Religious Education appears to be heading further towards the margins as a consequence of measures such as E-Bac and the short supply of teachers qualified and willing to engage. There seems to be a substantial coalition happy to see this trend continue – those who do not value the subject’s contribution to the curriculum in terms of a relevance to the needs of the economy (interesting that RE has grown in popularity as a GCSE and A level in recent years) and those who feel that it is better to leave it to the home and to the faith organisations. Both views flying in the face of traditional notions about the proper scope of a liberal education but hey, I’m out of step! Needless to say the problem is less acute in the schools that provide for the elites, but that’s another suitcase.
One defence of the subject clearly relates to the need to provide the young with opportunities to reflect on their own attitudes and beliefs (and so protect themselves from indoctrination) and the need to support and inform a tolerant, multi cultural society. One could add notions of helpful knowledge in relation to understanding our own history and culture to this mix. The new technologies can be readily used by a subject that perhaps more than any other, needs to reach out beyond the classroom. Allowing RE to lapse back to the grim days of Religious Instruction makes schools continuously vulnerable to the accusation that they are failing society. Whilst acknowledging that there is a process of evolution in relation to religion and society, how sure are we that we no longer need to deliver the subject’s entitlements, when at best there will be fewer children who learn about religion at home or in society and at worst, when what they do hear might be similar to the process of a vacuum being filled with poisonous gas.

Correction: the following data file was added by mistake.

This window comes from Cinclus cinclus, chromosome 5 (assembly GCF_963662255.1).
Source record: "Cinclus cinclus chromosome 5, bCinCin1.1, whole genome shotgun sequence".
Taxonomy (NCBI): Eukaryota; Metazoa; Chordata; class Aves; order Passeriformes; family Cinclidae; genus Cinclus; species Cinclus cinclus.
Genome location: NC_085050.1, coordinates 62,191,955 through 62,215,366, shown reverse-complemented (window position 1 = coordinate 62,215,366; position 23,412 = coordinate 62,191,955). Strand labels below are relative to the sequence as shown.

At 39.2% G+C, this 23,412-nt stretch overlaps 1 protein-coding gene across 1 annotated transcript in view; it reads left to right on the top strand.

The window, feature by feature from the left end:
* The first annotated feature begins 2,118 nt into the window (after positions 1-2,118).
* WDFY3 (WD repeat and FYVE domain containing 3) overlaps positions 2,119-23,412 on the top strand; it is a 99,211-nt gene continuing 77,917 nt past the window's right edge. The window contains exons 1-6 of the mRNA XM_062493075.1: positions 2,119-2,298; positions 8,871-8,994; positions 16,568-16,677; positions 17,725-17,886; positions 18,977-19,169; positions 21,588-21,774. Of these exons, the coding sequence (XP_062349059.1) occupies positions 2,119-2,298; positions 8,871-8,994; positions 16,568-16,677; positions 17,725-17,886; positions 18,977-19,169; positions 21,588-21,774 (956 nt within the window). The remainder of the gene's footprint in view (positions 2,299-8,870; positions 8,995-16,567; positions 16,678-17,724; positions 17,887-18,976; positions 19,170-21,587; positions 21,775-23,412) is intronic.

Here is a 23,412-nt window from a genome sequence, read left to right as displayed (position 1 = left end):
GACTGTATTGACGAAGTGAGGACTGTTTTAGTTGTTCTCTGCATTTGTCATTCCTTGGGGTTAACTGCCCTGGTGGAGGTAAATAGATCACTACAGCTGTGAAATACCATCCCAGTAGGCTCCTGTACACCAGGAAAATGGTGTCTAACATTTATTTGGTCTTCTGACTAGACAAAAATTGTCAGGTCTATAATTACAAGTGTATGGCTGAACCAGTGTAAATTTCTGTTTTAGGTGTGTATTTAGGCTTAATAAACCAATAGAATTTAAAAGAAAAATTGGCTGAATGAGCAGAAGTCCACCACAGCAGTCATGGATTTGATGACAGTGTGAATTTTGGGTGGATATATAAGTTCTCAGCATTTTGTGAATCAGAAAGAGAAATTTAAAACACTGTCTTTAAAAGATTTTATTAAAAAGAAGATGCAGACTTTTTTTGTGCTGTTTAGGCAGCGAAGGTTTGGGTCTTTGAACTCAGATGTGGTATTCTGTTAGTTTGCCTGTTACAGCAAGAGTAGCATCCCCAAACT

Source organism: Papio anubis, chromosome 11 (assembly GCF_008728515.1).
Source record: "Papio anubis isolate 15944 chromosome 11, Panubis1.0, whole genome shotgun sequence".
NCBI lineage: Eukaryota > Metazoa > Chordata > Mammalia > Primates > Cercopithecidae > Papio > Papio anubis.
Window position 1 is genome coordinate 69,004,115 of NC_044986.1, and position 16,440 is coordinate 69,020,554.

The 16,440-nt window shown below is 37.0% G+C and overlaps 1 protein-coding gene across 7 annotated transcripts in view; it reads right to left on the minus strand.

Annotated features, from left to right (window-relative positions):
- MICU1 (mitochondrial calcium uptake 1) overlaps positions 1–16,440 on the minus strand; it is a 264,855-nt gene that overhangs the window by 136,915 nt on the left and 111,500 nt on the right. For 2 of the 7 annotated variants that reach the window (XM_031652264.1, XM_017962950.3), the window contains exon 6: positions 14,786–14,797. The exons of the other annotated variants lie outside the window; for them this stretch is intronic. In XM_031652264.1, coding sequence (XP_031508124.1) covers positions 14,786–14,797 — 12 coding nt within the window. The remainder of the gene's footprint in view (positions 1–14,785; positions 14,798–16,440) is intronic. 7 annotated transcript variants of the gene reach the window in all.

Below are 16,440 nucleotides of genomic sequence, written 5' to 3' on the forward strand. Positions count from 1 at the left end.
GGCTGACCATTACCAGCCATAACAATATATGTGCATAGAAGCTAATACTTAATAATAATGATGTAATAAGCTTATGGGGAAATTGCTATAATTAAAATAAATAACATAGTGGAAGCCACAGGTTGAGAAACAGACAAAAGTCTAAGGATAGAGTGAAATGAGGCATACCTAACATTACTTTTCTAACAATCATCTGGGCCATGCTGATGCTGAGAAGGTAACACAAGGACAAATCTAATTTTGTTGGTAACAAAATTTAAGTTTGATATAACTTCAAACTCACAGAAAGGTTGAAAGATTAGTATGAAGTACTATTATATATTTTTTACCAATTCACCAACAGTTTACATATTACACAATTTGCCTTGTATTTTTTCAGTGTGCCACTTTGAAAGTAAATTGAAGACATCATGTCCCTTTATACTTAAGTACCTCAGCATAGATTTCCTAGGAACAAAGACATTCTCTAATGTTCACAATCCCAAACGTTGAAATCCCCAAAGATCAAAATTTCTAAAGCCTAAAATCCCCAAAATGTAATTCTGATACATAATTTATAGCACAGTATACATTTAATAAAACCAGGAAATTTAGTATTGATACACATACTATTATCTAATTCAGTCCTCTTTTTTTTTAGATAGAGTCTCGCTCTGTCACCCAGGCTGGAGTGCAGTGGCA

New Year’s eve in Stratford at the Swan Theatre to see the RSC perform David Edgar’s play about the King James Bible. Wonderful – not only for the usual brilliances of acting and stagecraft but for the insights – the incredible courage of the men and women who were incinerated at the stake for their belief that the Bible should be read by all and that the difference between the original text and the subsequent inventions of priests (men) should be clear to all. The controversy about key words – are we to be a flock (and to have free will) or to be enfolded (to have none)?, are we to be a church (controlled) or a congregation (to control)? and are we to be ruled by priests or by elders?.
The other fascinating insight I took from the play was the process of compromise that constituted the final text – some of the words indeed fell to a puritan interpretation, others to the traditional Catholic preference , thereby incorporating and marrying the two extremes in the one.
‘Written on the heart’ refers to the quotation from the play that explains that none of the text can be properly understood unless the reader has both love and compassion written upon their heart. Not a bad lesson for 2012 – the basic rule of all faiths and none- if we have no love for one another and for our children, we shall not see beyond our own selfish world and are likely to create a violent and greedy one.